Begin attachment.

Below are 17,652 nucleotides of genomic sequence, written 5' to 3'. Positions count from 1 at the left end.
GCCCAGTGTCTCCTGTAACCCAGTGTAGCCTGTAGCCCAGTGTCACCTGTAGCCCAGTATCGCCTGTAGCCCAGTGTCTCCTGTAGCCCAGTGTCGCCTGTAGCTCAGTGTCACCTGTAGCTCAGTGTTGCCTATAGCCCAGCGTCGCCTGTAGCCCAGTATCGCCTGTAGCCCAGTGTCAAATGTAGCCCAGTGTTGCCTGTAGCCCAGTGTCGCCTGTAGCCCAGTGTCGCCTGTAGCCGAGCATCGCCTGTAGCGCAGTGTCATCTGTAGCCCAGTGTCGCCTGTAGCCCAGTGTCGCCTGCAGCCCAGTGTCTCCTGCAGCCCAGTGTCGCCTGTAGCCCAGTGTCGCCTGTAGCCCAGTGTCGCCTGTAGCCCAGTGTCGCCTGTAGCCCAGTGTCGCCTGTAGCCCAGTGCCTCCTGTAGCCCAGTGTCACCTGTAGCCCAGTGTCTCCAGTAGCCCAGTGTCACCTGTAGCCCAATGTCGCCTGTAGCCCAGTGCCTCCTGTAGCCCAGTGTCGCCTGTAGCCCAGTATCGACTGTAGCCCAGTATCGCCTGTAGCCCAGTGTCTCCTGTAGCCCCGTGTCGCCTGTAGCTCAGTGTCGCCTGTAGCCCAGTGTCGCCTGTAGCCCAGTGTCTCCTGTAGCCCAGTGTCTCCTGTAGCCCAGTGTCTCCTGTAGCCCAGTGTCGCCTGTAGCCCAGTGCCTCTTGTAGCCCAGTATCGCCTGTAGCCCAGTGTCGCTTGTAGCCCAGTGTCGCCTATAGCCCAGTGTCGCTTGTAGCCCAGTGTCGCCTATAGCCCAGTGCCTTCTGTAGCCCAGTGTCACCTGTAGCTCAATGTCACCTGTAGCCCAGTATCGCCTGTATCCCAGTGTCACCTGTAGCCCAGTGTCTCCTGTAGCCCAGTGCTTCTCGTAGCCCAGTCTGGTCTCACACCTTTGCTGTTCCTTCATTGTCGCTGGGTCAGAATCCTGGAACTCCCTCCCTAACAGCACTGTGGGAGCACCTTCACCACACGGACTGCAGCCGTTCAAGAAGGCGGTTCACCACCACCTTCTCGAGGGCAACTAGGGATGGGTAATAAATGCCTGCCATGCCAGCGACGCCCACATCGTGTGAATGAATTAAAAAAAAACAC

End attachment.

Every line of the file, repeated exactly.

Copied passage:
Below are 17,652 nucleotides of genomic sequence, written 5' to 3'. Positions count from 1 at the left end.
GCCCAGTGTCTCCTGTAACCCAGTGTAGCCTGTAGCCCAGTGTCACCTGTAGCCCAGTATCGCCTGTAGCCCAGTGTCTCCTGTAGCCCAGTGTCGCCTGTAGCTCAGTGTCACCTGTAGCTCAGTGTTGCCTATAGCCCAGCGTCGCCTGTAGCCCAGTATCGCCTGTAGCCCAGTGTCAAATGTAGCCCAGTGTTGCCTGTAGCCCAGTGTCGCCTGTAGCCCAGTGTCGCCTGTAGCCGAGCATCGCCTGTAGCGCAGTGTCATCTGTAGCCCAGTGTCGCCTGTAGCCCAGTGTCGCCTGCAGCCCAGTGTCTCCTGCAGCCCAGTGTCGCCTGTAGCCCAGTGTCGCCTGTAGCCCAGTGTCGCCTGTAGCCCAGTGTCGCCTGTAGCCCAGTGTCGCCTGTAGCCCAGTGCCTCCTGTAGCCCAGTGTCACCTGTAGCCCAGTGTCTCCAGTAGCCCAGTGTCACCTGTAGCCCAATGTCGCCTGTAGCCCAGTGCCTCCTGTAGCCCAGTGTCGCCTGTAGCCCAGTATCGACTGTAGCCCAGTATCGCCTGTAGCCCAGTGTCTCCTGTAGCCCCGTGTCGCCTGTAGCTCAGTGTCGCCTGTAGCCCAGTGTCGCCTGTAGCCCAGTGTCTCCTGTAGCCCAGTGTCTCCTGTAGCCCAGTGTCTCCTGTAGCCCAGTGTCGCCTGTAGCCCAGTGCCTCTTGTAGCCCAGTATCGCCTGTAGCCCAGTGTCGCTTGTAGCCCAGTGTCGCCTATAGCCCAGTGTCGCTTGTAGCCCAGTGTCGCCTATAGCCCAGTGCCTTCTGTAGCCCAGTGTCACCTGTAGCTCAATGTCACCTGTAGCCCAGTATCGCCTGTATCCCAGTGTCACCTGTAGCCCAGTGTCTCCTGTAGCCCAGTGCTTCTCGTAGCCCAGTCTGGTCTCACACCTTTGCTGTTCCTTCATTGTCGCTGGGTCAGAATCCTGGAACTCCCTCCCTAACAGCACTGTGGGAGCACCTTCACCACACGGACTGCAGCCGTTCAAGAAGGCGGTTCACCACCACCTTCTCGAGGGCAACTAGGGATGGGTAATAAATGCCTGCCATGCCAGCGACGCCCACATCGTGTGAATGAATTAAAAAAAAACAC